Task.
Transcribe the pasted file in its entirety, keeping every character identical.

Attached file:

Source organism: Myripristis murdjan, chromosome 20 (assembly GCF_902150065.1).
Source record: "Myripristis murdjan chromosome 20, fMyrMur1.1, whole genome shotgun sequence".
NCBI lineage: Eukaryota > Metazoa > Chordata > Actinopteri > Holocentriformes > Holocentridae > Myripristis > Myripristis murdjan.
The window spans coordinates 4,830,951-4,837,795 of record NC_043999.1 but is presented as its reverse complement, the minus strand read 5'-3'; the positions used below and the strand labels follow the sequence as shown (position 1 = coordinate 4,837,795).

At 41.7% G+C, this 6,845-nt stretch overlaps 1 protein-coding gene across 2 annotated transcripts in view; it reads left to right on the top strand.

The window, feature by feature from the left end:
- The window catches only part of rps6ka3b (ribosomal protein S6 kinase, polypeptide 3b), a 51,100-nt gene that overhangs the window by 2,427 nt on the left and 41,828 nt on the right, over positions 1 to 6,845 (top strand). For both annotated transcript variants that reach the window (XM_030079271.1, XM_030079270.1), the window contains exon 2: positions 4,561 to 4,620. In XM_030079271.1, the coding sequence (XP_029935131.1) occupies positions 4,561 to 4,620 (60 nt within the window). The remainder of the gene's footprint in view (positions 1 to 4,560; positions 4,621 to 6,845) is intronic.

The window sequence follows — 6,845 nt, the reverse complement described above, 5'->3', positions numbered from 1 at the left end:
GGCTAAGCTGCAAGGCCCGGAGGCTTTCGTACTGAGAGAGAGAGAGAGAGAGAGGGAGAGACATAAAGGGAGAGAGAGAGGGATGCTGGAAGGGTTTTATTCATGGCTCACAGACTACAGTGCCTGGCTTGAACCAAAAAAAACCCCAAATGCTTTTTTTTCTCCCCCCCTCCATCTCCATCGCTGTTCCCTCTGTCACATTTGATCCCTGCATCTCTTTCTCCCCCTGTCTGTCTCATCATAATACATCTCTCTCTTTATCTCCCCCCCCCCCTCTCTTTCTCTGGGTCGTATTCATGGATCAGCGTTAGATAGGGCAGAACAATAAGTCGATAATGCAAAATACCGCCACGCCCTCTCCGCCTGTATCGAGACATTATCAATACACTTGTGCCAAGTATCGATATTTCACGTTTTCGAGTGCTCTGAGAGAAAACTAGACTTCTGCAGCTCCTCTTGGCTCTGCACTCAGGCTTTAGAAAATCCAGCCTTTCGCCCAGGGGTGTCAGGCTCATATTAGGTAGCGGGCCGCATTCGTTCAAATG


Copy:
Source organism: Myripristis murdjan, chromosome 20 (assembly GCF_902150065.1).
Source record: "Myripristis murdjan chromosome 20, fMyrMur1.1, whole genome shotgun sequence".
NCBI lineage: Eukaryota > Metazoa > Chordata > Actinopteri > Holocentriformes > Holocentridae > Myripristis > Myripristis murdjan.
The window spans coordinates 4,830,951-4,837,795 of record NC_043999.1 but is presented as its reverse complement, the minus strand read 5'-3'; the positions used below and the strand labels follow the sequence as shown (position 1 = coordinate 4,837,795).

At 41.7% G+C, this 6,845-nt stretch overlaps 1 protein-coding gene across 2 annotated transcripts in view; it reads left to right on the top strand.

The window, feature by feature from the left end:
- The window catches only part of rps6ka3b (ribosomal protein S6 kinase, polypeptide 3b), a 51,100-nt gene that overhangs the window by 2,427 nt on the left and 41,828 nt on the right, over positions 1 to 6,845 (top strand). For both annotated transcript variants that reach the window (XM_030079271.1, XM_030079270.1), the window contains exon 2: positions 4,561 to 4,620. In XM_030079271.1, the coding sequence (XP_029935131.1) occupies positions 4,561 to 4,620 (60 nt within the window). The remainder of the gene's footprint in view (positions 1 to 4,560; positions 4,621 to 6,845) is intronic.

The window sequence follows — 6,845 nt, the reverse complement described above, 5'->3', positions numbered from 1 at the left end:
GGCTAAGCTGCAAGGCCCGGAGGCTTTCGTACTGAGAGAGAGAGAGAGAGAGAGGGAGAGACATAAAGGGAGAGAGAGAGGGATGCTGGAAGGGTTTTATTCATGGCTCACAGACTACAGTGCCTGGCTTGAACCAAAAAAAACCCCAAATGCTTTTTTTTCTCCCCCCCTCCATCTCCATCGCTGTTCCCTCTGTCACATTTGATCCCTGCATCTCTTTCTCCCCCTGTCTGTCTCATCATAATACATCTCTCTCTTTATCTCCCCCCCCCCCTCTCTTTCTCTGGGTCGTATTCATGGATCAGCGTTAGATAGGGCAGAACAATAAGTCGATAATGCAAAATACCGCCACGCCCTCTCCGCCTGTATCGAGACATTATCAATACACTTGTGCCAAGTATCGATATTTCACGTTTTCGAGTGCTCTGAGAGAAAACTAGACTTCTGCAGCTCCTCTTGGCTCTGCACTCAGGCTTTAGAAAATCCAGCCTTTCGCCCAGGGGTGTCAGGCTCATATTAGGTAGCGGGCCGCATTCGTTCAAATG